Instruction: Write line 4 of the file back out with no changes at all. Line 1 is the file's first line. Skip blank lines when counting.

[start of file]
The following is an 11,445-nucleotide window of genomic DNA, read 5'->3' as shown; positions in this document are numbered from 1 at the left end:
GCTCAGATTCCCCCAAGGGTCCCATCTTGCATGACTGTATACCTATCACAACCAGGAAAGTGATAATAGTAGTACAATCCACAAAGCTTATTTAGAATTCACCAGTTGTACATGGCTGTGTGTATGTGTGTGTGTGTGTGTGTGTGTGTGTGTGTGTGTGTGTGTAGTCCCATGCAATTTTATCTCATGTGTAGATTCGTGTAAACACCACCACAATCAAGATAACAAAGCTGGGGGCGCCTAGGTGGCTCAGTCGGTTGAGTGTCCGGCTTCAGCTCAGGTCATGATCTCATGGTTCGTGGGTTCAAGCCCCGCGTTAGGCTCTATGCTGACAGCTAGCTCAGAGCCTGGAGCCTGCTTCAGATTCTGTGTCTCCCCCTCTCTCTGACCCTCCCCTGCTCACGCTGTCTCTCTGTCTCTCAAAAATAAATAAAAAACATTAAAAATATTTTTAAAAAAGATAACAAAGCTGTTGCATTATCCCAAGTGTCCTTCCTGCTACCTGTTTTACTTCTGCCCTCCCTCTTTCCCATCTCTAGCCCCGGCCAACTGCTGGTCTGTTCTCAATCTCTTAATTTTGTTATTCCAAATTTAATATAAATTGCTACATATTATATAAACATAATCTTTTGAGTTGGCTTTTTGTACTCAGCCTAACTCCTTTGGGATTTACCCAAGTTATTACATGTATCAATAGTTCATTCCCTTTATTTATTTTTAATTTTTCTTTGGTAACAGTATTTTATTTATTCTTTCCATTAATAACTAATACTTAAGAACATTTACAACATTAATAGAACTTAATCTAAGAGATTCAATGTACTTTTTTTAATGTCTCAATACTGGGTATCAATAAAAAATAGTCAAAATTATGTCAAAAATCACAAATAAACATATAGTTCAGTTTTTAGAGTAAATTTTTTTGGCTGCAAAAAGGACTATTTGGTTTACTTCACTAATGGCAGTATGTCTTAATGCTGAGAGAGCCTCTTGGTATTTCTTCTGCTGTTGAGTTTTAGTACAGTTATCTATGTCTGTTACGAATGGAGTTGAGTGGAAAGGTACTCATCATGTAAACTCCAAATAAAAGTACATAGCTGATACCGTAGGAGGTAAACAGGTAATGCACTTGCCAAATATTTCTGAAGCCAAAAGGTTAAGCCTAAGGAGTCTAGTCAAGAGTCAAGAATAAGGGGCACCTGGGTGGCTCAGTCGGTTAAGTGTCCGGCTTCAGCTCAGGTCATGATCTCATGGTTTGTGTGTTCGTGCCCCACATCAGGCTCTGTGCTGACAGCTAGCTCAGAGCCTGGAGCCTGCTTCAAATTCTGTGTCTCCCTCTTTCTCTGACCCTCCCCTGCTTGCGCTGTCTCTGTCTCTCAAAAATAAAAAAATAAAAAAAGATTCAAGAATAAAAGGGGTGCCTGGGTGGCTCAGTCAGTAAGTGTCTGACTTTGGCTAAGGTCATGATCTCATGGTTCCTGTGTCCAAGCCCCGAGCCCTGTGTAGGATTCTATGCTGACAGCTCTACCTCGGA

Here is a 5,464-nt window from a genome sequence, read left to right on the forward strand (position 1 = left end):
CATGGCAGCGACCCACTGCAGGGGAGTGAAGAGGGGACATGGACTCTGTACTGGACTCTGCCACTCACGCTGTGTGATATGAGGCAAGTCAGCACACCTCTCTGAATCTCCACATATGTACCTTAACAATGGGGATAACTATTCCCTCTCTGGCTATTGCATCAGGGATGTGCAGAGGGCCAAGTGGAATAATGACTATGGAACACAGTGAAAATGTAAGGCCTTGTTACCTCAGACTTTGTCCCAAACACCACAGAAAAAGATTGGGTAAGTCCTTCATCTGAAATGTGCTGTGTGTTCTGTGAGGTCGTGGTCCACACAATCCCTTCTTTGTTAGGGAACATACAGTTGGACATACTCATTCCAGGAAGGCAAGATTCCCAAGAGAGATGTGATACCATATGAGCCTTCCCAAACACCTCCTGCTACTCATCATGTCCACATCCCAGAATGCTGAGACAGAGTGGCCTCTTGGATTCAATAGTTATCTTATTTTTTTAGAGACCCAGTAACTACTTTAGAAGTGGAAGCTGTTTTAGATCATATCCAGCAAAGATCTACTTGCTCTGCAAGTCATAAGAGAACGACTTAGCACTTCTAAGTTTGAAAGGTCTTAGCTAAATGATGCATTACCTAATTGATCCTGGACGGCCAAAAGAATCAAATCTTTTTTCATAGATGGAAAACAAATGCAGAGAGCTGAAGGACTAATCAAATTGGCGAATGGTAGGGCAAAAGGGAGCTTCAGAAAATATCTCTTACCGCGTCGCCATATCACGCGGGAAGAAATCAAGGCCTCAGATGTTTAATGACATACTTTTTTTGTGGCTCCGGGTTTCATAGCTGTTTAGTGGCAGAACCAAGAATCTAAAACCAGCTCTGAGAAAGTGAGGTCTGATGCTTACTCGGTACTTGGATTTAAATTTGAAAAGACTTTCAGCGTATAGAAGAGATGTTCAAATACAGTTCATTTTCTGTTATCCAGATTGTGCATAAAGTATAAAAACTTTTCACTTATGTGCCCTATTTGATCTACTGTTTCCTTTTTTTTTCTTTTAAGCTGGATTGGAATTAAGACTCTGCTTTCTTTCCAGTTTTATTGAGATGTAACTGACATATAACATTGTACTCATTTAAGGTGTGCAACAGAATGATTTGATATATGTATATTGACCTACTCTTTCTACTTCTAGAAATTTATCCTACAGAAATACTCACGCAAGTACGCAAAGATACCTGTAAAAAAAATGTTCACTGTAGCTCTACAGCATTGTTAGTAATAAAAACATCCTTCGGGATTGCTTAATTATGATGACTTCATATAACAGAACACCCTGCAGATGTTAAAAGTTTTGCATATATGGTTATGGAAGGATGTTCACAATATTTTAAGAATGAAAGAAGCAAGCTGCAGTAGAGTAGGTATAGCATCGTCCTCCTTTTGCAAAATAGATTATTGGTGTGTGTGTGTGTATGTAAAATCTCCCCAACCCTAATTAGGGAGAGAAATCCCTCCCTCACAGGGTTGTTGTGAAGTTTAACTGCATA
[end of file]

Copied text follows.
CATGGCAGCGACCCACTGCAGGGGAGTGAAGAGGGGACATGGACTCTGTACTGGACTCTGCCACTCACGCTGTGTGATATGAGGCAAGTCAGCACACCTCTCTGAATCTCCACATATGTACCTTAACAATGGGGATAACTATTCCCTCTCTGGCTATTGCATCAGGGATGTGCAGAGGGCCAAGTGGAATAATGACTATGGAACACAGTGAAAATGTAAGGCCTTGTTACCTCAGACTTTGTCCCAAACACCACAGAAAAAGATTGGGTAAGTCCTTCATCTGAAATGTGCTGTGTGTTCTGTGAGGTCGTGGTCCACACAATCCCTTCTTTGTTAGGGAACATACAGTTGGACATACTCATTCCAGGAAGGCAAGATTCCCAAGAGAGATGTGATACCATATGAGCCTTCCCAAACACCTCCTGCTACTCATCATGTCCACATCCCAGAATGCTGAGACAGAGTGGCCTCTTGGATTCAATAGTTATCTTATTTTTTTAGAGACCCAGTAACTACTTTAGAAGTGGAAGCTGTTTTAGATCATATCCAGCAAAGATCTACTTGCTCTGCAAGTCATAAGAGAACGACTTAGCACTTCTAAGTTTGAAAGGTCTTAGCTAAATGATGCATTACCTAATTGATCCTGGACGGCCAAAAGAATCAAATCTTTTTTCATAGATGGAAAACAAATGCAGAGAGCTGAAGGACTAATCAAATTGGCGAATGGTAGGGCAAAAGGGAGCTTCAGAAAATATCTCTTACCGCGTCGCCATATCACGCGGGAAGAAATCAAGGCCTCAGATGTTTAATGACATACTTTTTTTGTGGCTCCGGGTTTCATAGCTGTTTAGTGGCAGAACCAAGAATCTAAAACCAGCTCTGAGAAAGTGAGGTCTGATGCTTACTCGGTACTTGGATTTAAATTTGAAAAGACTTTCAGCGTATAGAAGAGATGTTCAAATACAGTTCATTTTCTGTTATCCAGATTGTGCATAAAGTATAAAAACTTTTCACTTATGTGCCCTATTTGATCTACTGTTTCCTTTTTTTTTCTTTTAAGCTGGATTGGAATTAAGACTCTGCTTTCTTTCCAGTTTTATTGAGATGTAACTGACATATAACATTGTACTCATTTAAGGTGTGCAACAGAATGATTTGATATATGTATATTGACCTACTCTTTCTACTTCTAGAAATTTATCCTACAGAAATACTCACGCAAGTACGCAAAGATACCTGTAAAAAAAATGTTCACTGTAGCTCTACAGCATTGTTAGTAATAAAAACATCCTTCGGGATTGCTTAATTATGATGACTTCATATAACAGAACACCCTGCAGATGTTAAAAGTTTTGCATATATGGTTATGGAAGGATGTTCACAATATTTTAAGAATGAAAGAAGCAAGCTGCAGTAGAGTAGGTATAGCATCGTCCTCCTTTTGCAAAATAGATTATTGGTGTGTGTGTGTGTATGTAAAATCTCCCCAACCCTAATTAGGGAGAGAAATCCCTCCCTCACAGGGTTGTTGTGAAGTTTAACTGCATA